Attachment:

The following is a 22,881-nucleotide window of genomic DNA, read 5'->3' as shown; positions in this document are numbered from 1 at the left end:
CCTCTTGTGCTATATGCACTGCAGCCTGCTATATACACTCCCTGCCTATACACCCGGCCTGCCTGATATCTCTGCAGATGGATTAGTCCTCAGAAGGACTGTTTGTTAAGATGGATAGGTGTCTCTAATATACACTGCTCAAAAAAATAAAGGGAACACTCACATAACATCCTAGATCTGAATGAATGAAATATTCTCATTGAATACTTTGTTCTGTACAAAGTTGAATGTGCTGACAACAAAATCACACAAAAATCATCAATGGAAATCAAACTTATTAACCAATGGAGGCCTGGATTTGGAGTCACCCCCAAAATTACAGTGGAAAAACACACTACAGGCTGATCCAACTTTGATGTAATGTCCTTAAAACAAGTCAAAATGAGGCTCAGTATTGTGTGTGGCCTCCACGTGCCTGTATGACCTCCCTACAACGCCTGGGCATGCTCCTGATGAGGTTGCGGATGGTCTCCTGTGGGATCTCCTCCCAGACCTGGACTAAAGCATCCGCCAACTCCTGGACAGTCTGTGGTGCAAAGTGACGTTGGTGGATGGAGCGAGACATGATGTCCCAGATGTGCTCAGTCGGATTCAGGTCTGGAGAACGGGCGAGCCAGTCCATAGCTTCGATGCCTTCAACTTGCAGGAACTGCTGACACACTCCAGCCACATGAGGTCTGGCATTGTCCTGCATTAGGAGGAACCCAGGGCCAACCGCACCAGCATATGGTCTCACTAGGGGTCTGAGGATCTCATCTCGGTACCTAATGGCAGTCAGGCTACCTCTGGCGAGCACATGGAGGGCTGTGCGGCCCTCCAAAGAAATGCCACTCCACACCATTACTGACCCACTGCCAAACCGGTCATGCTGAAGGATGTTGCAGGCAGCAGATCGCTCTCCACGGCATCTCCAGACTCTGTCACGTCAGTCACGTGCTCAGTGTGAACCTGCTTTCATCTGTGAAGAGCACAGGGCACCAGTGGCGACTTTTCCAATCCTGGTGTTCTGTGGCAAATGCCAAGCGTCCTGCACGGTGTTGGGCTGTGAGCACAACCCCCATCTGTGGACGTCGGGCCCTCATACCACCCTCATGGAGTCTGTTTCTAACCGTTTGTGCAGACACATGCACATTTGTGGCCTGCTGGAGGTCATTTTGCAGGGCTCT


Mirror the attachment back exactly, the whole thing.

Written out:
The following is a 22,881-nucleotide window of genomic DNA, read 5'->3' as shown; positions in this document are numbered from 1 at the left end:
CCTCTTGTGCTATATGCACTGCAGCCTGCTATATACACTCCCTGCCTATACACCCGGCCTGCCTGATATCTCTGCAGATGGATTAGTCCTCAGAAGGACTGTTTGTTAAGATGGATAGGTGTCTCTAATATACACTGCTCAAAAAAATAAAGGGAACACTCACATAACATCCTAGATCTGAATGAATGAAATATTCTCATTGAATACTTTGTTCTGTACAAAGTTGAATGTGCTGACAACAAAATCACACAAAAATCATCAATGGAAATCAAACTTATTAACCAATGGAGGCCTGGATTTGGAGTCACCCCCAAAATTACAGTGGAAAAACACACTACAGGCTGATCCAACTTTGATGTAATGTCCTTAAAACAAGTCAAAATGAGGCTCAGTATTGTGTGTGGCCTCCACGTGCCTGTATGACCTCCCTACAACGCCTGGGCATGCTCCTGATGAGGTTGCGGATGGTCTCCTGTGGGATCTCCTCCCAGACCTGGACTAAAGCATCCGCCAACTCCTGGACAGTCTGTGGTGCAAAGTGACGTTGGTGGATGGAGCGAGACATGATGTCCCAGATGTGCTCAGTCGGATTCAGGTCTGGAGAACGGGCGAGCCAGTCCATAGCTTCGATGCCTTCAACTTGCAGGAACTGCTGACACACTCCAGCCACATGAGGTCTGGCATTGTCCTGCATTAGGAGGAACCCAGGGCCAACCGCACCAGCATATGGTCTCACTAGGGGTCTGAGGATCTCATCTCGGTACCTAATGGCAGTCAGGCTACCTCTGGCGAGCACATGGAGGGCTGTGCGGCCCTCCAAAGAAATGCCACTCCACACCATTACTGACCCACTGCCAAACCGGTCATGCTGAAGGATGTTGCAGGCAGCAGATCGCTCTCCACGGCATCTCCAGACTCTGTCACGTCAGTCACGTGCTCAGTGTGAACCTGCTTTCATCTGTGAAGAGCACAGGGCACCAGTGGCGACTTTTCCAATCCTGGTGTTCTGTGGCAAATGCCAAGCGTCCTGCACGGTGTTGGGCTGTGAGCACAACCCCCATCTGTGGACGTCGGGCCCTCATACCACCCTCATGGAGTCTGTTTCTAACCGTTTGTGCAGACACATGCACATTTGTGGCCTGCTGGAGGTCATTTTGCAGGGCTCT